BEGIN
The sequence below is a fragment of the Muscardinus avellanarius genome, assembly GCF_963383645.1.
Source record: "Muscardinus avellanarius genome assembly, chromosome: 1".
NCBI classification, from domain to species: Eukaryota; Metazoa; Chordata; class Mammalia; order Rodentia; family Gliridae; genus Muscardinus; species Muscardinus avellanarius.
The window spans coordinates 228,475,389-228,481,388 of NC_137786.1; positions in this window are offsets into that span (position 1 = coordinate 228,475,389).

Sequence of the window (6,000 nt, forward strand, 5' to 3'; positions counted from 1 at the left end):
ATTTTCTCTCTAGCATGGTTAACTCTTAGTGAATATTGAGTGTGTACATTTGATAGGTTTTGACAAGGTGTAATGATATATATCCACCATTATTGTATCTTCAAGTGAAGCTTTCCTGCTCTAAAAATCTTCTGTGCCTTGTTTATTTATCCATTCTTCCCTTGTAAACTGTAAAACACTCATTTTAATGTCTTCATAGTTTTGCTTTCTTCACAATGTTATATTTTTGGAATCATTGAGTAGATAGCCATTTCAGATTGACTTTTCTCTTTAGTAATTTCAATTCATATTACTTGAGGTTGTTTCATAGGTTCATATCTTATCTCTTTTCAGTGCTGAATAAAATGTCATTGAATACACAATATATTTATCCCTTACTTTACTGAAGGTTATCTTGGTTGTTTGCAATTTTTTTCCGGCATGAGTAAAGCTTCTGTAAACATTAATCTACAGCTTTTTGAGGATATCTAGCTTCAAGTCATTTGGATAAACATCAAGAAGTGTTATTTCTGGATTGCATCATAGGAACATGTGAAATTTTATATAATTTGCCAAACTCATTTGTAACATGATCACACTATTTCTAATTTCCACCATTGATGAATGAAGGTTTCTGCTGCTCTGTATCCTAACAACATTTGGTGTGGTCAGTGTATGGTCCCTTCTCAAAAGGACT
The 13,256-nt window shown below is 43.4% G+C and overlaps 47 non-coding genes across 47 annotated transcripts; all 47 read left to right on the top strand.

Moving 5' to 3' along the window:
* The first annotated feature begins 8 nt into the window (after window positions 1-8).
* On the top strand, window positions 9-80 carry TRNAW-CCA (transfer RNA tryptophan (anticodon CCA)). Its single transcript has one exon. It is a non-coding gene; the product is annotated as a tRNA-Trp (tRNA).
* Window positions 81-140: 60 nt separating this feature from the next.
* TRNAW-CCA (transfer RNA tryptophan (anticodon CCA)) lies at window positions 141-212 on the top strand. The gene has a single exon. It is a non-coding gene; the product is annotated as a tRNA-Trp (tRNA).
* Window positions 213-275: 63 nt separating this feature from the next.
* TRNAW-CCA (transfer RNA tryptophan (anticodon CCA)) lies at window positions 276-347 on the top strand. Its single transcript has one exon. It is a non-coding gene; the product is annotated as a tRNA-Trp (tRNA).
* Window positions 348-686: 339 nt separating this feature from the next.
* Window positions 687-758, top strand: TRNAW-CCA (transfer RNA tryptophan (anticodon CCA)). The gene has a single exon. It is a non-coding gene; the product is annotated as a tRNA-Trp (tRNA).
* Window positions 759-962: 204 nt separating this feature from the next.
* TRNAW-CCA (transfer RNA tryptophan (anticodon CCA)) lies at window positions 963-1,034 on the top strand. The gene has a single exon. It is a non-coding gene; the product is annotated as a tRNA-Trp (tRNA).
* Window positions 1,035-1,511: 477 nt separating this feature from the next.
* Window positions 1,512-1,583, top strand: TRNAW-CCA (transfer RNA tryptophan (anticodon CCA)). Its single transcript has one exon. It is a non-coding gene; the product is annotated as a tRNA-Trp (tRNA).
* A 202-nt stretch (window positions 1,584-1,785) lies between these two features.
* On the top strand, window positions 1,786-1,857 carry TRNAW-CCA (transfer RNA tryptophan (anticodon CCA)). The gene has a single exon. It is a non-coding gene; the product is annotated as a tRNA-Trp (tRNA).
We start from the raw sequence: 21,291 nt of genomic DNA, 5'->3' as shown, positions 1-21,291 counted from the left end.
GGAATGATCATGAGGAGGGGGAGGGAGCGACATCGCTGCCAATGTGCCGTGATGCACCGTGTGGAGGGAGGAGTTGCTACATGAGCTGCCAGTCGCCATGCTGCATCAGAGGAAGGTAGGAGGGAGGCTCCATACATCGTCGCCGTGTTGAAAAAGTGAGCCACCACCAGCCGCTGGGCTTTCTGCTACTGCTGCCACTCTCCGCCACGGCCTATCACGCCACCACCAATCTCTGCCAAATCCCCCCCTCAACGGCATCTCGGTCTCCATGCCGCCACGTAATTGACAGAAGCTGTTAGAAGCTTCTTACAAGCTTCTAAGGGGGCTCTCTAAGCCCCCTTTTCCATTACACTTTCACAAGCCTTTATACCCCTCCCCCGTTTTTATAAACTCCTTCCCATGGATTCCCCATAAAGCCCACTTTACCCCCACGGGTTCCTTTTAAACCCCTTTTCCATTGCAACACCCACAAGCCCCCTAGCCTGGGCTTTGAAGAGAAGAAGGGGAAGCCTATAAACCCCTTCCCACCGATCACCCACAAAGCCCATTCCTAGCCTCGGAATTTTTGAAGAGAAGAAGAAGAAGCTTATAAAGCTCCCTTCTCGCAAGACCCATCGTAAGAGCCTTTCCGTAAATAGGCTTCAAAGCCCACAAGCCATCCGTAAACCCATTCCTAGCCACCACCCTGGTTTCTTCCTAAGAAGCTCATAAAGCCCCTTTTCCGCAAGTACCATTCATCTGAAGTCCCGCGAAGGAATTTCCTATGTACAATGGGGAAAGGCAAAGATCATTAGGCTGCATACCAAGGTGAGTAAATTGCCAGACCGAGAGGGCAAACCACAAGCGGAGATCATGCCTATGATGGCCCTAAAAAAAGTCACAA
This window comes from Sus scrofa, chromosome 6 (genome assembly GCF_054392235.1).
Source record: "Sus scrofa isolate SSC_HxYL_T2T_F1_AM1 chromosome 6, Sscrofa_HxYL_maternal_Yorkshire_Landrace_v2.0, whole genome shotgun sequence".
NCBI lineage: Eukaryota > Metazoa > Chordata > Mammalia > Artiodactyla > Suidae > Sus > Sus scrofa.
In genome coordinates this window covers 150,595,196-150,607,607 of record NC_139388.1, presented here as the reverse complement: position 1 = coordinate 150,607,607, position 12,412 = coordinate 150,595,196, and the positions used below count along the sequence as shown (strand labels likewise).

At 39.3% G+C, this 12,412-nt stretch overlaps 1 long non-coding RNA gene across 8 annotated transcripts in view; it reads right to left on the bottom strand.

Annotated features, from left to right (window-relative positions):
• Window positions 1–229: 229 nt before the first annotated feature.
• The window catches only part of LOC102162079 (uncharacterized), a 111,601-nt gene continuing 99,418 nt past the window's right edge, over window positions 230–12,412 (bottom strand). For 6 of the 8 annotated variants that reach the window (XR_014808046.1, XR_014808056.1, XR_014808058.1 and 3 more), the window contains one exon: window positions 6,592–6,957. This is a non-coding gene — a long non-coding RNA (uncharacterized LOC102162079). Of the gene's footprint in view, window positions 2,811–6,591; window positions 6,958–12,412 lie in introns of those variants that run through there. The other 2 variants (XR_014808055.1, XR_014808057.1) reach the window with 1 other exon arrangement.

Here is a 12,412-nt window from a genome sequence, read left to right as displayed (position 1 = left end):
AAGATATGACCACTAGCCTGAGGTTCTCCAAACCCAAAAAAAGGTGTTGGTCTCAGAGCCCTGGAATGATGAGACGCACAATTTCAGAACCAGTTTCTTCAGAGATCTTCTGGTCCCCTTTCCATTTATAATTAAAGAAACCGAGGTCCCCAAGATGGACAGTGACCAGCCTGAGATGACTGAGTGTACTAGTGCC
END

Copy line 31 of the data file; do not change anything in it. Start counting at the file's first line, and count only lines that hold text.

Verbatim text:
• Window positions 1–229: 229 nt before the first annotated feature.